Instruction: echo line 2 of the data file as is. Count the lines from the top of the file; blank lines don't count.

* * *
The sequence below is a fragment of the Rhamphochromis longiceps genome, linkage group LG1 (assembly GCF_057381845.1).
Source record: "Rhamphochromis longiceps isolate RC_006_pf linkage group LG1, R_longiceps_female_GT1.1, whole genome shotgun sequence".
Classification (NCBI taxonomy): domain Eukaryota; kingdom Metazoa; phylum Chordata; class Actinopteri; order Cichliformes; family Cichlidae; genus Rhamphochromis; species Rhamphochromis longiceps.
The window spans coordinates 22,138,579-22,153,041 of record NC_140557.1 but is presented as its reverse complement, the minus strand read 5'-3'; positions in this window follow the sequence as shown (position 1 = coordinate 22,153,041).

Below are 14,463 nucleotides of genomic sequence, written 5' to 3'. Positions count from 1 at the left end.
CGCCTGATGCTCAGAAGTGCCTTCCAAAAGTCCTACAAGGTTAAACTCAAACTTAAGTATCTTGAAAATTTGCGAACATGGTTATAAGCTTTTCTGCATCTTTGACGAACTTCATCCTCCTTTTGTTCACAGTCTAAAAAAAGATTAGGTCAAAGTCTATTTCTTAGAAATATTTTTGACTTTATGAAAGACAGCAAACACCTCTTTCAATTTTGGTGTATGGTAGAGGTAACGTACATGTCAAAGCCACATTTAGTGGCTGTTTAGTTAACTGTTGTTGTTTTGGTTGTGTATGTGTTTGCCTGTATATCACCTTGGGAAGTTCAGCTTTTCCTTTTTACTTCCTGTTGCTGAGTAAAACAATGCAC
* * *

Source record: "Rhamphochromis longiceps isolate RC_006_pf linkage group LG1, R_longiceps_female_GT1.1, whole genome shotgun sequence".